This is not the first choice of treatment for CLL. Very occasionally the spleen may be removed if it has become very enlarged and is causing problems.
If the symptoms or clinical tests suggest that it is necessary to start treating CLL, the exact choice will depend on which mutations have been found in your cancer. The most important of these is TP53. If TP53 has a mutation, conventional chemotherapy won’t work as well so targeted therapy will be used in preference. Immunotherapy can still be used alongside targeted therapy.
Chemotherapy is often given with immunotherapy drugs at the same time, although the combination depends on how well a patient is.
Fludarabine, cyclophosphamide, chlorambucil and bendamustine are the main chemotherapy drugs used for CLL. They act by interfering with the DNA in the cells so that they can’t divide properly and will eventually die.
There are several types of immunotherapy that are used in cancer. For CLL there are two drugs, obinutuzumab and rituximab that work in the same way. They are both monoclonal antibodies. Antibodies are molecules made by your immune system that normally stick to the surface of invading cells like bacteria to mark them out for destruction by the rest of the immune system. Monoclonal simply means that they are identical. These antibodies have been changed in a lab so they stick to a molecule called CD20 on the surface of B-cells. This is not something that your normal antibodies would do. Once they stick they mark the B-cells for destruction. These drugs will affect any B-cells, including healthy ones so treatment won’t start until any infections are under control. As there are fewer white blood cells there is also a risk of getting an infection afterwards.
Targeted (biological) therapy:
By studying cancer cells and comparing them with normal cells we have discovered many differences that can be used to create new drugs that exploit these differences.
Because B-cells are only needed in large numbers when you have an infection the ones that are always present need to be activated to become fully mature and make copies of themselves. To do this, messages are received by the cells and sent to the nucleus to start the activation process. In CLL the messaging system gets stuck at “on”. Drugs such as acalabrutinib, ibrutinib and idelalisib act by binding to important parts of the messaging system (called Btk and PI3K) and stopping the activation message.
Venetoclax works differently. Normal cells will respond to dangerous changes that could lead to cancer by activating a self-destruct mechanism called apoptosis. This obviously needs to be carefully controlled so cells have a mechanism to stop it happening. In CLL this gets ramped up so the cancer cells ignore the self-destruct signal. Venetoclax switches it off so the cancer cells are more likely to die.
Management of symptoms (supportive therapy):
These treatments are for the consequences of CLL. Because the immune system is less effective due to both the CLL and many of the treatments given, patients are more likely to get infections and are less likely to be able to get rid of them without help. Any infections can be treated with antibiotics (for bacteria) antivirals (for virus infections) or antifungals for (fungal infections). Vaccines will protect against getting, or having a serious infection of flu, COVID or pneumonia.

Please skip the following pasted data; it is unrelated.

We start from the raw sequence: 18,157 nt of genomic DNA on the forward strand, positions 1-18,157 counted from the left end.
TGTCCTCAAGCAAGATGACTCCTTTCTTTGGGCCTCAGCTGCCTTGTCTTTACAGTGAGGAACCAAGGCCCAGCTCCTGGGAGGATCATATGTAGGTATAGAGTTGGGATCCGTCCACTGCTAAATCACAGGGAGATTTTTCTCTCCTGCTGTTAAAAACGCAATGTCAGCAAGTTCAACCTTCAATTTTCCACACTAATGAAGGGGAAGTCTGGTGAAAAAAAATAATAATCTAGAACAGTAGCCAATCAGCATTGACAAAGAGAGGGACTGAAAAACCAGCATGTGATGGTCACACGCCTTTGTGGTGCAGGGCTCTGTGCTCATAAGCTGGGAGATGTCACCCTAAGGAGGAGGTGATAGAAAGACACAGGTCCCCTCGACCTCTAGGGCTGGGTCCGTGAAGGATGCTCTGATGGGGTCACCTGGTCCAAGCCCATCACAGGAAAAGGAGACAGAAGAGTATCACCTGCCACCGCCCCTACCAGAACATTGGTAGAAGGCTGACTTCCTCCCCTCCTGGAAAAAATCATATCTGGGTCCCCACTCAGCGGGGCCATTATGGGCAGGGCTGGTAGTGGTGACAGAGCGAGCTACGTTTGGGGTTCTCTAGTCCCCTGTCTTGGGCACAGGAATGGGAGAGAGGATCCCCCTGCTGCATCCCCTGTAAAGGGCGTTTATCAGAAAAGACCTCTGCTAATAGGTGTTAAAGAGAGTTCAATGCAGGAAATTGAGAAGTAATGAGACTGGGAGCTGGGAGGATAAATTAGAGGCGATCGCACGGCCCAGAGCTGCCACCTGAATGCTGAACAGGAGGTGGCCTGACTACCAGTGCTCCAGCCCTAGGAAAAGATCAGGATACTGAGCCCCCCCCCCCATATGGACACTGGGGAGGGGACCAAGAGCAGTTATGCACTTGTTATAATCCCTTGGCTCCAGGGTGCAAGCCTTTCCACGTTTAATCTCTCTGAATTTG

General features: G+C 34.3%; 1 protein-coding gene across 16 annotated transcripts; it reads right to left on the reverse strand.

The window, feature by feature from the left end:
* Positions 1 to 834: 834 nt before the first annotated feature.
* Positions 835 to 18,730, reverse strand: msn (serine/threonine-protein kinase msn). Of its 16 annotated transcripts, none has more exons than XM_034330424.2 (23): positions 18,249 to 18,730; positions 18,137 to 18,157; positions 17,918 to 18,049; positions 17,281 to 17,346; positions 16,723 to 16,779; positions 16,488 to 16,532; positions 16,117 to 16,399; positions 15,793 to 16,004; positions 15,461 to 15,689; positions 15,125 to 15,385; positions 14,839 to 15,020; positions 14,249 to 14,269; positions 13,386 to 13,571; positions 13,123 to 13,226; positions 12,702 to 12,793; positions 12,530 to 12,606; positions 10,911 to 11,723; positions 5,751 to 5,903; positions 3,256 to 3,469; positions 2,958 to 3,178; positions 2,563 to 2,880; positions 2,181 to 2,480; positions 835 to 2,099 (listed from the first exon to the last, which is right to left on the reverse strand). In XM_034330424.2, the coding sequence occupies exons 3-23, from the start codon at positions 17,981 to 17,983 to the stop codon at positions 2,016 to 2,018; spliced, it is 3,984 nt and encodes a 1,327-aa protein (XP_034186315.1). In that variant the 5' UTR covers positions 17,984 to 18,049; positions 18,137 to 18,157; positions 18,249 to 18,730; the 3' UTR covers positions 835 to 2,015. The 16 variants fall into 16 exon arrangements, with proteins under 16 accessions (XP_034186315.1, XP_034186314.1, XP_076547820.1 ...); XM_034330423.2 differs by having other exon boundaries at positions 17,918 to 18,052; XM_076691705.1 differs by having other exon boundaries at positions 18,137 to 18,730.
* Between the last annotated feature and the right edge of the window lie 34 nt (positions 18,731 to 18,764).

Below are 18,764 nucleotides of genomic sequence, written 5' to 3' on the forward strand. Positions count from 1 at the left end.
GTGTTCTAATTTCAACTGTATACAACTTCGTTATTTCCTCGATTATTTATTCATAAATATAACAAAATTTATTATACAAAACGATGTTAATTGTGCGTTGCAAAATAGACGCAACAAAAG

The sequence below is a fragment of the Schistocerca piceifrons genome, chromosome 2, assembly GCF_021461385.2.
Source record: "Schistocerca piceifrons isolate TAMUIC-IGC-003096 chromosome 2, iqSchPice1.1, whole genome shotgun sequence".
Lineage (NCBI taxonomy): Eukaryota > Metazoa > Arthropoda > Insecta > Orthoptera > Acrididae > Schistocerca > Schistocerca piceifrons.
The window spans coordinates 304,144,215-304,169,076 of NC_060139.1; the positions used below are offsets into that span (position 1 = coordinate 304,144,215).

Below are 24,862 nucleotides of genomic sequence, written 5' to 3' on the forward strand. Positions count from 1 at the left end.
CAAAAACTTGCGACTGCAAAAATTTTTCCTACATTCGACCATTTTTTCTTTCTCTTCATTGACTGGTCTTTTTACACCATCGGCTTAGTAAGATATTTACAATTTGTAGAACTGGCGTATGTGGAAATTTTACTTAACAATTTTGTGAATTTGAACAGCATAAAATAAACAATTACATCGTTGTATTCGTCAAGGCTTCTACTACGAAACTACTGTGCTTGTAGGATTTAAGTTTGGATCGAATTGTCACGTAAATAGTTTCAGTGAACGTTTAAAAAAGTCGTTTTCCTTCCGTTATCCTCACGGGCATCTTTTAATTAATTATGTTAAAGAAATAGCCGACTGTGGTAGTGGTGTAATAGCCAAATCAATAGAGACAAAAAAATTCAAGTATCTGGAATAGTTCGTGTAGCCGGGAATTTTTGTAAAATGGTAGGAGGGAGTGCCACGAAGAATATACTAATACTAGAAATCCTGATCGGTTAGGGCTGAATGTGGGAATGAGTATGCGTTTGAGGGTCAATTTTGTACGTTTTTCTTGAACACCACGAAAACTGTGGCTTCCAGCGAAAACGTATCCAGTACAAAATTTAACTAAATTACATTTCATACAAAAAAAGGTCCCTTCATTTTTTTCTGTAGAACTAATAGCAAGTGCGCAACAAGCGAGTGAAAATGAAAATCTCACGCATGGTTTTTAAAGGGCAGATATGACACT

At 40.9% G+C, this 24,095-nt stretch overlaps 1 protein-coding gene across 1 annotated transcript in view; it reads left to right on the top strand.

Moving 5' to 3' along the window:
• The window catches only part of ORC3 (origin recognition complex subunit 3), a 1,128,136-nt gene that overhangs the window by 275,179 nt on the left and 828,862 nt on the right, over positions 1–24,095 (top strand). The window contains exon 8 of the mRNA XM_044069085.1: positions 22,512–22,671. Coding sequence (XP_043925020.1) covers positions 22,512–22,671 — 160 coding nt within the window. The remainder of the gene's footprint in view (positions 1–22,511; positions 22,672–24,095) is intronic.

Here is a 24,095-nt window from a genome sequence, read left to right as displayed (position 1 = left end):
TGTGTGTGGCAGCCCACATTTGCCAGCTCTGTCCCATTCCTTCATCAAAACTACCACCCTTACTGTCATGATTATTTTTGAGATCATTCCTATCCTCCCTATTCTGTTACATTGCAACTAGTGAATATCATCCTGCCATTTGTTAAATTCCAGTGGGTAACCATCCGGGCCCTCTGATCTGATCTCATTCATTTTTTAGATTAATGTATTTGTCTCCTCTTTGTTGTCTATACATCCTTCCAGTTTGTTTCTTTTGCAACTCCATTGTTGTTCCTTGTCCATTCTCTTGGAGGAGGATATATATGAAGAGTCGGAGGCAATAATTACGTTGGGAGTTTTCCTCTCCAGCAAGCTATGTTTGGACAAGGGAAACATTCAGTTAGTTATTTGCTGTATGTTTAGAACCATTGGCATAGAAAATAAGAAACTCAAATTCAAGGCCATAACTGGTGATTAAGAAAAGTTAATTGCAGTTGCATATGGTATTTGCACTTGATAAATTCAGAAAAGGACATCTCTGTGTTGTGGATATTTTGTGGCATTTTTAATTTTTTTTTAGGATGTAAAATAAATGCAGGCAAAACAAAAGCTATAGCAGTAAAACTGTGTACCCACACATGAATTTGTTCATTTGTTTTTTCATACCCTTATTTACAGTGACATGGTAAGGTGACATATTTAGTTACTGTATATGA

Other treatments help reduce the impact of CLL on the production of blood cells. Blood transfusions will reduce anaemia and platelet transfusions will allow blood to clot normally. It is not usually possible to give someone extra white cells, but chemicals called growth factors can be given that stimulate your bone marrow to make more neutrophils (the other “family” of white blood cells). Finally, you can be given antibodies from donated blood to boost the ability to fight infection.
What are the current clinical trials for CLL?
Current clinical trials in the UK are focussed on new combinations and dosing regimes for the currently available drugs as well as a few relatively new drugs that target either the Btk or PI3k messaging systems. Although it might not seem sensible to develop more drugs that do the same thing as ibrutinib and idelalisib, similar alternatives can have different side effects, or be better tolerated by different people. They can also be more effective or sometimes get round problems caused by drug resistance.
These newer drugs are LOXO-305(Pirtobrutinib), Umbralisib, KRT-232 (Navtemadlin) and TL895.
There are also trials of further antibody medicines.
NVG-11: NVG-111 is a bispecific antibody drug, having two “arms”, one arm attaches to a substance on cancer cells called ROR1, the other arm attaches to the body’s immune cells directing them to kill the cancer cells.
JNJ-75348780: Is another antibody drug which also has two “arms” , but these attach to different parts of the cancer cells and other immune system cells.
CD19CAT-41BBZ CAR T-cells: This is a trial of new form of CAR-T cell therapy.